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Dirt Rally / 7th of April 2016

I’d just to start off by saying that Dirt Rally is good, damn good. There can surely be no doubting that it’s the best rally game since the inaugural effort in this series, but in all honesty, it’s more than likely the best that I’ve seen since Rallisport Challenge 2 on the original Xbox. Stripped back of the guff used to fluff out its two predecessors, with no more focus on showboating or corporate sponsorships, Codemasters have instead crafted a much more focused, tightly honed rally experience to delight racing fans everywhere. It’s a real return to form for both the developer and interactive representations of the sport in general, why you ask? Well, read on to find out…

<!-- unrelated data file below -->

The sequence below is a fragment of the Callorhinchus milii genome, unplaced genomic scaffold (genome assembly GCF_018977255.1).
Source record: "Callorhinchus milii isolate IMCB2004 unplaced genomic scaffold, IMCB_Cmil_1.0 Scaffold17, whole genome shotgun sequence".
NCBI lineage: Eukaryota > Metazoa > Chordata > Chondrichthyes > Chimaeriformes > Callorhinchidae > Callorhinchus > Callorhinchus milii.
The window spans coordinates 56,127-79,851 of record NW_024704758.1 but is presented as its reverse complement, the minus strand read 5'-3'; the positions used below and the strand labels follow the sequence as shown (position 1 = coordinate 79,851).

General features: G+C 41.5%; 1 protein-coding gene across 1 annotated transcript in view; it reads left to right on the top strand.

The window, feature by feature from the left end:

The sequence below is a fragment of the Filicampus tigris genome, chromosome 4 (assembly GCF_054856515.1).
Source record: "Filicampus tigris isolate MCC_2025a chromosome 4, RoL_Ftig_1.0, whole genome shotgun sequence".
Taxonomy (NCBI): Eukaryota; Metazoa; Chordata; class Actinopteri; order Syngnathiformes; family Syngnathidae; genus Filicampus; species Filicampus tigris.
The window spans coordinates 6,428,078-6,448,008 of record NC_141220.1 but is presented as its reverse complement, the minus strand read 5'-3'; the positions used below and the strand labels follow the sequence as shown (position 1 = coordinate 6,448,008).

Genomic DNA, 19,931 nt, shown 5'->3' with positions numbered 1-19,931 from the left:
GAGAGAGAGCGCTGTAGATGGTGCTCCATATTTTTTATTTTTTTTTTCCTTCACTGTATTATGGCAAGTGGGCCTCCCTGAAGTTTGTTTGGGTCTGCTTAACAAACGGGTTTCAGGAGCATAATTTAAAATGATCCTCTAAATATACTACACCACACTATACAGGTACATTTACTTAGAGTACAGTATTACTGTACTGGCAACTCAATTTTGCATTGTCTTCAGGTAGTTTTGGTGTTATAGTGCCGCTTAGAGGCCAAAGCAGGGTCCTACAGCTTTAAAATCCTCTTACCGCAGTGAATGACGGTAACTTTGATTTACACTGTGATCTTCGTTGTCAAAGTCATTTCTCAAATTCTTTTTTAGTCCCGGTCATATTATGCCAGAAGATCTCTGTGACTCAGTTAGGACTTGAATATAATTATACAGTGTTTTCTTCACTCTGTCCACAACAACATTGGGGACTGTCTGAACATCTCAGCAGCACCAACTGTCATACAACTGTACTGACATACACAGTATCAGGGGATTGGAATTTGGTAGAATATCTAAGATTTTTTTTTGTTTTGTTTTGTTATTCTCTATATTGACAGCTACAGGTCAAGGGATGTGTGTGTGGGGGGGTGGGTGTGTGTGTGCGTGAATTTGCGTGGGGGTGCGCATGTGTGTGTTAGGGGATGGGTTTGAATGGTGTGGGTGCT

First thing’s first though, Dirt Rally is hard, very hard. Gone are the arcade racing sensibilities, and in their stead, a new approach to complex physics can be found, one where the differences between each and every car, or the surfaces that they race on are all-too apparent. Where competing on light gravel sees the earth shift beneath the tyre making it more difficult to gain any degree of traction, or where its heavy variation sees the opposite reaction occur, the tyres can find grip, but sink so far into the surface that manoeuvrability becomes noticeably lessened. Driving game aficionados will likely take the opportunity to tinker with the game’s numerous vehicle set-up options, tailoring each drive around the conditions of the race, much like they would in the likes of Forza Motorsport and Gran Turismo.